That’s not exactly true. When a stun grenade falls inside a crowd, and not away from it, the way they are supposed to, it can burn, harm eyes, wound, even break a bone. Dozens of Palestinians who stood unarmed over the past year opposite soldiers have been wounded that way. During the last 16 months, the Palestinians tried dozens, if not hundreds, of times to hold non-violent demonstrations against IDF forces.

It! ‘s impossible to march on the settlements. Banks of tanks and machine guns, fortifications, reinforced outposts and roads for Jews only block direct access to the settlements. The IDF Spokesman’s Office has spun a myth that every clash that ended with Palestinian casualties was a conflict between two armed sides.

IDF and Border Patrol troops have made clear innumerable times that any gathering of people opposite its forces is considered a dangerous “disturbance of the peace” that requires a response. Sometimes clubbing and violent dragging, then come the stun grenades, maybe tear gas, and very quickly firing live ammunition into the air and then shooting rubber-coated steel pellets into the crowd. The steel pellets are covered with a thin layer of rubber, sometimes it’s live ammunition.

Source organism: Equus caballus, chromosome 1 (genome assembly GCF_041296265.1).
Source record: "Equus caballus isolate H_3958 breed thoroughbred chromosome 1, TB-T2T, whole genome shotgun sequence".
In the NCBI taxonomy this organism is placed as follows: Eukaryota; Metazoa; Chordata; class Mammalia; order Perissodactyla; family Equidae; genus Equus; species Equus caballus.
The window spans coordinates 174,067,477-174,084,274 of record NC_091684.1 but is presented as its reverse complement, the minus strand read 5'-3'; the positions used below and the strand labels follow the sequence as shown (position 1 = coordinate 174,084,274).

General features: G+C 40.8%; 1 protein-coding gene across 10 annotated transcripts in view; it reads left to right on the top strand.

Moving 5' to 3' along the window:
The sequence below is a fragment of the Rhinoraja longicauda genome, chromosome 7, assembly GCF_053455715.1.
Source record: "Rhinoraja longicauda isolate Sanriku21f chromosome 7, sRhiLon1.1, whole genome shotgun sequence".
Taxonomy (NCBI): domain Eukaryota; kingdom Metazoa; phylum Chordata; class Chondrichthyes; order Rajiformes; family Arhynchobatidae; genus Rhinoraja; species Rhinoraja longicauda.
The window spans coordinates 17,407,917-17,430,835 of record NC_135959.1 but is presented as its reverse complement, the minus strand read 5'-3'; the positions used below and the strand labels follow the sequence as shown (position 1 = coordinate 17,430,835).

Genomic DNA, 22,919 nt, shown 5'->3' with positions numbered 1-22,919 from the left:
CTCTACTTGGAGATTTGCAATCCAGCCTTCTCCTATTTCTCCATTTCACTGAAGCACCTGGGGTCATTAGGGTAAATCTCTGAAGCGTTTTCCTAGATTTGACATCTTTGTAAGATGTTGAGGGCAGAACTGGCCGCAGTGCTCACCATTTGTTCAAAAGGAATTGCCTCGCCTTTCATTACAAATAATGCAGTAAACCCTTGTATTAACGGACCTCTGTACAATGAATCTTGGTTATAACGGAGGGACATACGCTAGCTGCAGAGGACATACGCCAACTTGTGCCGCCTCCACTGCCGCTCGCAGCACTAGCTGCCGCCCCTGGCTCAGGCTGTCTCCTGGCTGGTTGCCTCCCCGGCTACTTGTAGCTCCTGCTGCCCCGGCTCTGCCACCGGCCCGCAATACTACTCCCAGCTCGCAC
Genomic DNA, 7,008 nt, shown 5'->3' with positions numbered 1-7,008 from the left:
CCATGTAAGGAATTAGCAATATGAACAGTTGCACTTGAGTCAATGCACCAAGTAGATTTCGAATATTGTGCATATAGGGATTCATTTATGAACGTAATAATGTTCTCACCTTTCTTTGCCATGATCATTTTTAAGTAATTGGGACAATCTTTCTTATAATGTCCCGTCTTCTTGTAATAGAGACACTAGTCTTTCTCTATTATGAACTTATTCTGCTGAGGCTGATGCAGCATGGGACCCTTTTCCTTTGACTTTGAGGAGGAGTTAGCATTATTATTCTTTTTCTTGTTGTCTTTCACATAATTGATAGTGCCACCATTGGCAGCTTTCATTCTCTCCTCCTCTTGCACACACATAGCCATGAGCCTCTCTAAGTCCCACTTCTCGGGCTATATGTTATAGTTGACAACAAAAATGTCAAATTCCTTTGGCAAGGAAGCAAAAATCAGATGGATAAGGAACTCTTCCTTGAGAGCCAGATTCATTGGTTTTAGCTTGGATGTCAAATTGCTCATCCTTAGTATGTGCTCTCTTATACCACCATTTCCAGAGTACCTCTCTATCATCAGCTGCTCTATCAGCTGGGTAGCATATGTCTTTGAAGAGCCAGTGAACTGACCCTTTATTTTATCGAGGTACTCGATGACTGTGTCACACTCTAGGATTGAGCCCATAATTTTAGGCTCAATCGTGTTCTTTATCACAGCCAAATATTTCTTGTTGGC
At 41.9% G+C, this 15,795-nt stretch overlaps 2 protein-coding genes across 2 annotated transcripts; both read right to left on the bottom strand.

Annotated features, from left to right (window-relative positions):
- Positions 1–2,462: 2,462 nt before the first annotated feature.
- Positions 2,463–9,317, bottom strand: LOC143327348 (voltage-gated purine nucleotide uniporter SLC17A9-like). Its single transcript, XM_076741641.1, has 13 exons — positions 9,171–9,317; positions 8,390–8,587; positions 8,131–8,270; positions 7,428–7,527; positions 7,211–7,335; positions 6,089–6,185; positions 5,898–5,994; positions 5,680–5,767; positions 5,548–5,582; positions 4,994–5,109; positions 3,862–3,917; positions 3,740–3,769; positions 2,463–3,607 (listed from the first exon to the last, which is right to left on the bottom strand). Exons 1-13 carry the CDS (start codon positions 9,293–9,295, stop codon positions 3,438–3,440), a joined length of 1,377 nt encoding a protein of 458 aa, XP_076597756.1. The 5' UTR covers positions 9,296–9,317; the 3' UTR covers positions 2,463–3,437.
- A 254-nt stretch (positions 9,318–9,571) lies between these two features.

Sometimes the shooting starts before any of the demonstrators have managed to throw a stone. Often, the shooting is in response to stone-throwing by teenagers who hide behind ! improvised barricades. Sometimes they are shot in the head, sometimes the pellets strike protesters standing in albeit dangerous places, but dozens of meters away from the stone-throwers. To someone who has been at these non-violent demonstrations in recent months, it appears the IDF has long since gone past what was thought to be its limits. The Israelis that day in Ramallah decided not to test the limits, and dispersed on their own, going to their next meeting with the Palestinians.

For Palestinian activists to organize dozens of non-violent demonstrations that would march simultaneously toward IDF forces, they would need some guarantee that the soldiers wouldn’t cross the red lines into mass murder. Only Israeli society can provide that guarantee. Israeli society must widen the circle of those asking about the nature of the IDF’s activities in the territories captured in 1967. It must ask what its frightened and frightening children are doing at the checkpoints, b! efore those children become casualties of the “Let me die with the Philistines” war. Israeli society must ask more and more questions about the IDF’s rules of engagement and the money the government spends on developing the settlements and on the welfare of their residents, while its disabled citizens are left to live as beggars.